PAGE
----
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I would really like to have a glass of wine with this author, who has written a lively, interesting memoir that takes us on a rich, exciting tour through a thoughtful journalist's life. Amiel started out as a Jewish child endangered by the German bombing of Britain and later had to grapple with parental suicide. At 14 years old, her stepfather told her that she had better leave, that it would be better for her mother, and she does. She worked hard, and in 1983, she became the first female editor of a Canadian newspaper when she became editor of the Toronto Star. No matter your political position, the ruthlessness of the press coverage of the downfall of her husband Conrad Black was devastating. The book is hilarious at times, and harrowing to read at other junctures, but is a great read throughout.
I’m very grateful to my friend Nira for recommending this wonderful book to me. O’Farrell deserves her reputation as an excellent writer. Hamnet and Judith are twins who live in 15th century England, so no depressing 21st century politics here. The novel is an exquisite, compelling imagining of the life of Shakespeare’s family, with plenty of period detail. The book is also a strong statement on the healing power of creativity, not love, though there is plenty of that here also, as well as very good writing: “The sky is beginning to drain of light; the sun is fading for the day; there is still the chill grip of winter in the air.” Does this remind you of home?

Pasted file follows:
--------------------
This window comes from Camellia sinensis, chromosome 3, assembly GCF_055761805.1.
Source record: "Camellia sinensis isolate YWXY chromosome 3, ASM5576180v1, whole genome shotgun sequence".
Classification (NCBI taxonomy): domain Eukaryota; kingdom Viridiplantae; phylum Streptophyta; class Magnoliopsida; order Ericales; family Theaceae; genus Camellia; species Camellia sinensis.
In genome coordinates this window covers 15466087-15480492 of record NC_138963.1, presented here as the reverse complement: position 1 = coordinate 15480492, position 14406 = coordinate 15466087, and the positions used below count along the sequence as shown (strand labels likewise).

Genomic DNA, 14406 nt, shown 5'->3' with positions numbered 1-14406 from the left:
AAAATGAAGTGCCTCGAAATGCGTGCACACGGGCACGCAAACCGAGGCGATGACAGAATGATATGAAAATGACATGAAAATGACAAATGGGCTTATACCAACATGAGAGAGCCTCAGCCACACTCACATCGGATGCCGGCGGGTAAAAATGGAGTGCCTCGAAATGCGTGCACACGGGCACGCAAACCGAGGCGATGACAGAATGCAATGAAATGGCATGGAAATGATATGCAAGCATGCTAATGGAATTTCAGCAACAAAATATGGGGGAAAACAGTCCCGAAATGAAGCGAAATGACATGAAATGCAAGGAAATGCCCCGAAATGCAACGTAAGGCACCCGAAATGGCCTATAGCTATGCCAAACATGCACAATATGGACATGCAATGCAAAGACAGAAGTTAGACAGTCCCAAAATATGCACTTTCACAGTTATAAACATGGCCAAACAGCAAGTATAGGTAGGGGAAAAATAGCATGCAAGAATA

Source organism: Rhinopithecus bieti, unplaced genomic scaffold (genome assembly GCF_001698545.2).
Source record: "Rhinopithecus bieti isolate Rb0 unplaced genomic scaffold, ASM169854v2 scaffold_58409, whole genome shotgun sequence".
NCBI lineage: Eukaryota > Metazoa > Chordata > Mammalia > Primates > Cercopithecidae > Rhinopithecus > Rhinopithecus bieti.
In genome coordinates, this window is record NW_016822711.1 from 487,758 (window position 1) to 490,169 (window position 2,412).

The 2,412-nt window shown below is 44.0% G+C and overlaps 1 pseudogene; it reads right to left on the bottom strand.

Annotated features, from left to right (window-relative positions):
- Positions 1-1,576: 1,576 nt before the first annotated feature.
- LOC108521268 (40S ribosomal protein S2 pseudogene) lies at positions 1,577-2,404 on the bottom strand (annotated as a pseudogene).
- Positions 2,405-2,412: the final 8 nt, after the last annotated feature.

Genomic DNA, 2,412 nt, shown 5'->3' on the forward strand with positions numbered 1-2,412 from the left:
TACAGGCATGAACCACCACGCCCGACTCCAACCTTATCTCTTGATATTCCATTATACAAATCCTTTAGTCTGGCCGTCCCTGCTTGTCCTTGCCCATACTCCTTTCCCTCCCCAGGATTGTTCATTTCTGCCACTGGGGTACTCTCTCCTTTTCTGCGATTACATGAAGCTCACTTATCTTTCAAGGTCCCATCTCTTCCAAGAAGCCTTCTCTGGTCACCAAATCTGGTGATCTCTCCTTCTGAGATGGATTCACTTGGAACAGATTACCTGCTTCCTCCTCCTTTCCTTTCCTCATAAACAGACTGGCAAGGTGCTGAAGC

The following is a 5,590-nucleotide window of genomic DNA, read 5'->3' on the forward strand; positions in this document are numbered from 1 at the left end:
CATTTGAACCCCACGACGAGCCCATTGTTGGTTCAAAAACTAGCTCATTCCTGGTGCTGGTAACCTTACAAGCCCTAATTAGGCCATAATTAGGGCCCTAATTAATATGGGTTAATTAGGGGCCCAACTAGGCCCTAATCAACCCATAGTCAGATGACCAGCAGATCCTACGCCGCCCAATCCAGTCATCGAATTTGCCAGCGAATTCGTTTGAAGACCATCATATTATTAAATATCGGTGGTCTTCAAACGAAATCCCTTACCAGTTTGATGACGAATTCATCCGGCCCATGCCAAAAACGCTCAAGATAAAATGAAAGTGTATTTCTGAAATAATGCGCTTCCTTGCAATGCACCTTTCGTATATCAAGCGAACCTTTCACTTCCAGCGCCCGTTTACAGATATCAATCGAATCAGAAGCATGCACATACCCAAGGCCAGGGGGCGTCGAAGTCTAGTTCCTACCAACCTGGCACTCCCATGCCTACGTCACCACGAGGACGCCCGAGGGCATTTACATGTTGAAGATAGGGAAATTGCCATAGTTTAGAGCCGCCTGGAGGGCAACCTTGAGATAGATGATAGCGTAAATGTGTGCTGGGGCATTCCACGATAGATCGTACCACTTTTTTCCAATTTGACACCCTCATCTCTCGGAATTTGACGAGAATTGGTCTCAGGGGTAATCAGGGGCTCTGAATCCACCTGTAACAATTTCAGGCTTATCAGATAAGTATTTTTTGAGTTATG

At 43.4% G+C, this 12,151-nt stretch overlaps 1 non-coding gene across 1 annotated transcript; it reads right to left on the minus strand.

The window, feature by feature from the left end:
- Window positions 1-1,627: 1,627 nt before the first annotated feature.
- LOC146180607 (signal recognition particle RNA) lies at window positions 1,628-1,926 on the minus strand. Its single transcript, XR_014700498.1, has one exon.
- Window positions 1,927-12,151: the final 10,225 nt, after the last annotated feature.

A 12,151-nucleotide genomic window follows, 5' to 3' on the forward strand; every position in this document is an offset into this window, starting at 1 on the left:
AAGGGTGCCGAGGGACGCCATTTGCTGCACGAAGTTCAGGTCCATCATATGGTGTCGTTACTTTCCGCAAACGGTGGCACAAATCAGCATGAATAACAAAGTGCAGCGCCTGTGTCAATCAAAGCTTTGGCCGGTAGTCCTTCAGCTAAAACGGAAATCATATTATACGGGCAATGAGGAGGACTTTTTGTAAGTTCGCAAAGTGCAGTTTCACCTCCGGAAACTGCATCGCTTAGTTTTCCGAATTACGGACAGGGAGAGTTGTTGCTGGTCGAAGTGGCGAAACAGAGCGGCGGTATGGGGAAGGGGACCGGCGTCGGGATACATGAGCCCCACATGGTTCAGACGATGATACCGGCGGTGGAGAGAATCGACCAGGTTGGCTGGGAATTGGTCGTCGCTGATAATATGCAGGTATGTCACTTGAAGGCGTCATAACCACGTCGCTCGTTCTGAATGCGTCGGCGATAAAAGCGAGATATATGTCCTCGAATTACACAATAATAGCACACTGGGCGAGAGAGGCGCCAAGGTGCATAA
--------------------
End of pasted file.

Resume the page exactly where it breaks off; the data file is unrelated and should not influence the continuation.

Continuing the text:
Joey is only 2, so she can’t really write a review yet, but her babbling sounds of delight when she sees the book and someone reads it to her are critical praise indeed. If you have a toddler in your life, get this one today.
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